Cable TV gets personal and wins
by Barbara Goutelon
For several months now, my husband and I have been trying to decide if we’re ready to cut the cord on our cable TV subscription. We keep asking ourselves, do we really need a three-digit cable bill? He swears that he can live without the sports coverage, and I think I can survive without another “House Hunters” marathon.
But then, we caught the “Homeland” addiction. After watching a few episodes on DVD, we decided to just bite the bullet and sign up for Showtime. This meant that we could watch the whole series on-demand, and do it within a matter of days! (Gosh, that sounds a little sad. But have you seen “Homeland”? It really is that good.)
However, the really surprising thing is how quickly Time Warner Cable responded with a brilliant piece of marketing. Almost immediately after our addition of Showtime, we received a personalized “thank you” card in the mail with a promotional offer of two free on-demand movies. It’s just one of the ways they are fighting back against cord cutting. So, why did this feel so brilliant?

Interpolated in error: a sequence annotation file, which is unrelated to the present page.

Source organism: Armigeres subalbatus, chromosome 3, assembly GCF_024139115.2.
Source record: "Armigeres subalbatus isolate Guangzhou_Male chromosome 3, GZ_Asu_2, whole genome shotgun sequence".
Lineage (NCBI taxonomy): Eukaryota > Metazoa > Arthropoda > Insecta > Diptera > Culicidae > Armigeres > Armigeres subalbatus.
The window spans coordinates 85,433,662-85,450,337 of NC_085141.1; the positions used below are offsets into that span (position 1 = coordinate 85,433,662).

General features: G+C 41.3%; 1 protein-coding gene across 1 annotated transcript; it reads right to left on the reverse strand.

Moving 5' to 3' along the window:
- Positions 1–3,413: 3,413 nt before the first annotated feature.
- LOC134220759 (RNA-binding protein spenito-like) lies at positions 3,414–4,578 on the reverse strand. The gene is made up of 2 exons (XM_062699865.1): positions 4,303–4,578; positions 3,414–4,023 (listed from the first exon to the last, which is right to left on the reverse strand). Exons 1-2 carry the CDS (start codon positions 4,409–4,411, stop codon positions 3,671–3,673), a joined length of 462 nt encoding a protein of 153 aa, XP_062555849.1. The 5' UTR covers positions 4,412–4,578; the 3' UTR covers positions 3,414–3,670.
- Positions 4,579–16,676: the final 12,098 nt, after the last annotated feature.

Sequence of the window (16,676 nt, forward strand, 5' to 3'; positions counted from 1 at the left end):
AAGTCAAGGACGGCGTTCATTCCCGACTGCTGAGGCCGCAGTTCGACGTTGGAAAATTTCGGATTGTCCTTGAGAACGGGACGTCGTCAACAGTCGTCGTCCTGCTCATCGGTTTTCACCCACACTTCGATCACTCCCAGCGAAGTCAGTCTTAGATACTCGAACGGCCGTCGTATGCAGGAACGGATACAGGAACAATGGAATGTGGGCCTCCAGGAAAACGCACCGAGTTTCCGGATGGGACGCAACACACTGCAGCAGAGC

We received actual, honest-to-goodness mail.
In the midst of our usual bills and junk mail, we received a bright yellow, Hallmark-style envelope. And even though I should know better since I work in marketing, I was excited to see who had mailed me! The return address was from somewhere in California—the name Time Warner was nowhere to be found. And they successfully tricked me with their scripted font.
Everyone likes to be appreciated.
The message inside the personalized card, said, “Barbara, We appreciate your loyalty. And to show you how much, we want to thank you with two Movies On Demand—on us!” The conversational tone felt genuine—and I loved that it was short and to the point.
The card included an offer we would care about.
Although I felt a little duped into opening a piece of mail from a corporate giant, they made a great move by rewarding our loyalty with the right targeted offer. We’re really interested in checking out a couple of free movies. And even if we don’t decide to buy more movies in the future, the marketing move has kept us as subscribers for at least awhile longer.